Limited time offer 20% OFF StudySoup Subscription details

BYU - PHY S 100 - Physical Science 100 Textbook Notes Week 2 - Class

Created by: Claire Kane Elite Notetaker

> > > > BYU - PHY S 100 - Physical Science 100 Textbook Notes Week 2 - Class

BYU - PHY S 100 - Physical Science 100 Textbook Notes Week 2 - Class

0 5 3 1 Review
This preview shows pages 1 - 2 of a 5 page document. to view the rest of the content
background image Physical Science 100 
Ch. 4: The Electromagnetic Interaction 
Week 2 
 
Some objects become "electrified" or "charged" when rubbed against other materials 
Like gravity, the force from electrification (the electric force) is stronger at closer distances; 
unlike gravity, it can repel as well as attract 
Glass vs rubber: objects attracted to a rubber rod=positively charged, objects attracted to a glass 
rod=negatively charged 
Ben Franklin's electricity experiments: used Leyden jars to store and use static electricity, 
showed the connection between lightning and electricity 
  
4.1 The Electric Force Law 
● de Coulomb found through an experiment a law that described the electric force  ○ He found that the force between charged bodies is proportional to the size of the  charge on them, while decreasing with the distance squared, just like the 
gravitational force 
● The electric force law: pairs of objects with similar charges repel each other and pairs  with dissimilar charges attract each other with forces, F, that obey Newton's Third Law. 
The strength of F depends on the net charges, q and Q, of the objects and the distance, d, 
between their centers, according to the relationship F=kQq/d^2 
○  electric force constant (k): a number relating the strength pf the electric force to  the charges involved and their distance apart…just like the constant G in the law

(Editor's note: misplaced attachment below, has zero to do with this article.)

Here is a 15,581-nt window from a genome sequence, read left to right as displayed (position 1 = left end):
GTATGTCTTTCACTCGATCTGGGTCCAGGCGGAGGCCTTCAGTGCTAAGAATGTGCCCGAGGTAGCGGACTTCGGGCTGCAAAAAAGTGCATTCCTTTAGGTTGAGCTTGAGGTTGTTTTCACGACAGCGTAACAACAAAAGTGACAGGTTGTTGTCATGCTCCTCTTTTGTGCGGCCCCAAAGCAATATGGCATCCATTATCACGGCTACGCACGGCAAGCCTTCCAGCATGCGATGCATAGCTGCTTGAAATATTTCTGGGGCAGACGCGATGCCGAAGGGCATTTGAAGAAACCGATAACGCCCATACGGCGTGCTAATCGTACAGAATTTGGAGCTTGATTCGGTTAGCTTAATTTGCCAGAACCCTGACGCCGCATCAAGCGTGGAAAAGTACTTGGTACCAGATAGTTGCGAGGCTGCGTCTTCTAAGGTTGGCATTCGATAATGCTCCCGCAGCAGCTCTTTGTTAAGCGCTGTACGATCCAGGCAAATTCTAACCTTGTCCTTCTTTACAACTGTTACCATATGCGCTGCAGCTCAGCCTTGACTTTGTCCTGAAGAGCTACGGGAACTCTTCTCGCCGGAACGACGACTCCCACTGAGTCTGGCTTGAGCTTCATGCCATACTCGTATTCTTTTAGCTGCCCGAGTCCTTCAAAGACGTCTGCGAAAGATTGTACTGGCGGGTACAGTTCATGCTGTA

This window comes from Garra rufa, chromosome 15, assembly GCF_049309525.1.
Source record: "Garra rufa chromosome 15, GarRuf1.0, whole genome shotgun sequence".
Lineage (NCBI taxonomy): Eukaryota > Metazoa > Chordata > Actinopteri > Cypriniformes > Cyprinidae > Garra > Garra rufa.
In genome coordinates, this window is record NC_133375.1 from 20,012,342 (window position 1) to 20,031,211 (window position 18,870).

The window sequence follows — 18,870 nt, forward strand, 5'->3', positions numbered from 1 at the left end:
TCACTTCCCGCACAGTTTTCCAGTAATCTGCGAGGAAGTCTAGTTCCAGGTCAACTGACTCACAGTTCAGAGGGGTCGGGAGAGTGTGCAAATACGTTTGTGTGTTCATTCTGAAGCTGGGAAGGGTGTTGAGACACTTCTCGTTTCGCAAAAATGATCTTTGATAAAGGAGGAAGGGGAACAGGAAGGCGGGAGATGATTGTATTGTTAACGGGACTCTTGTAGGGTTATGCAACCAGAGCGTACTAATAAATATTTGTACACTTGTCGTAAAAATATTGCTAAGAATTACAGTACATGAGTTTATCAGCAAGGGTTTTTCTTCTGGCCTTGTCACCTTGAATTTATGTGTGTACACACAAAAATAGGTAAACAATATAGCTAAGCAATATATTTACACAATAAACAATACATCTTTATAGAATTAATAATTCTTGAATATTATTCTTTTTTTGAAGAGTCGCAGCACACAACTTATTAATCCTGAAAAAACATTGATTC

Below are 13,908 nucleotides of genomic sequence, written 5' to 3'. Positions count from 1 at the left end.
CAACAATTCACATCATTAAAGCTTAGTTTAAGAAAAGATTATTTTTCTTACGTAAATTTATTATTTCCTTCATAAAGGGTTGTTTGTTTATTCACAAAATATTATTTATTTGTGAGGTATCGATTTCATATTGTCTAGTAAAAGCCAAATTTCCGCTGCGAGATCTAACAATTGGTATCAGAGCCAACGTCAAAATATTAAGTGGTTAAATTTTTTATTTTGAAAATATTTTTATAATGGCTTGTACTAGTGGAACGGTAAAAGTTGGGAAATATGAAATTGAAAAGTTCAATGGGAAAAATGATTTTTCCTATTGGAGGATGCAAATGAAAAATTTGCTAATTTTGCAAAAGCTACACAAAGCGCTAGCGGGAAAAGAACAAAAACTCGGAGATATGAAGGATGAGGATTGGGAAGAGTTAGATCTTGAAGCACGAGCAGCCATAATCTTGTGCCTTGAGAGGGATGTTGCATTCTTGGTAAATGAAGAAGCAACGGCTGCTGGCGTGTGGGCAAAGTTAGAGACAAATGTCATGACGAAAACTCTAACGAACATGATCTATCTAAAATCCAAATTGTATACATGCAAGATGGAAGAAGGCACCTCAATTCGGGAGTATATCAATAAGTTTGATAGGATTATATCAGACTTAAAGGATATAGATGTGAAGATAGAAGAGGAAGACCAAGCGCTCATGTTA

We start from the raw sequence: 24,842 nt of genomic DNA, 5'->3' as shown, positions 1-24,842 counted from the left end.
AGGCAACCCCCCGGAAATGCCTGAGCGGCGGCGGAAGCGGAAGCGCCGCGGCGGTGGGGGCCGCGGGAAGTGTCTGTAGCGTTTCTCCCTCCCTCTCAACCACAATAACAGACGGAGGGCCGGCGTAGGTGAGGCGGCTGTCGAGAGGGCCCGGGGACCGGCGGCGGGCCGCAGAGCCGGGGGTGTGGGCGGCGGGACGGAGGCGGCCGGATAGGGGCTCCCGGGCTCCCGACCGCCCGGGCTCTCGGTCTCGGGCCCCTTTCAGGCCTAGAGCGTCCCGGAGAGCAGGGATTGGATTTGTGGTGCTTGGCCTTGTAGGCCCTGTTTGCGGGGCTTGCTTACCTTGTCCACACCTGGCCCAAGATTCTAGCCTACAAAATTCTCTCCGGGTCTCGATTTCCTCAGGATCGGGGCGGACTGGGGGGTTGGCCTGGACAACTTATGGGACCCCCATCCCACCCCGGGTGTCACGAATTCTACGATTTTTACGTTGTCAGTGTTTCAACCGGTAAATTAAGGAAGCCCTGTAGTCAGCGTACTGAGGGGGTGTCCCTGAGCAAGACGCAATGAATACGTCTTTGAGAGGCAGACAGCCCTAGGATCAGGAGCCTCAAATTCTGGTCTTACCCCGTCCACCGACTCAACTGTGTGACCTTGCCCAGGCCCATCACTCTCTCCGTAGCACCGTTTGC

of gravity, it must be measured experimentally (has a very large value instead of a 
very small value) 
○ A tiny amount of charge will generate the same amount of force created by a huge  amount of mass    
4.2 The Electrical Model of Matter 
● Franklin's model of electricity assumed matter had a charged fluid part embedded in an  oppositely charged, less mobile part. This hypothesis emerged as the better model.  ● J.J. Thomson began to study what the fluid was made of and how it was able to flow  1. See Fig. 4.5 (page 43) for Thomson's experiment that tore atoms apart and  examined the pieces that emerged  2. The glowing beam in the tube obeyed Newton's laws of motion, which proved  that electricity has mass  3. He decided that the atoms of gas in the tube were being broken into charged  fragments 
background image ■ The negative fragments had the same mass regardless of the type of gas,  but the positive fragments retained the mass properties of the original 
gas…led to a model of the atom. 
4. Franklin's "electrical fluid" was proven to be a stream of particles 
5. Electron: the basic negative charge-carrying particle in an atom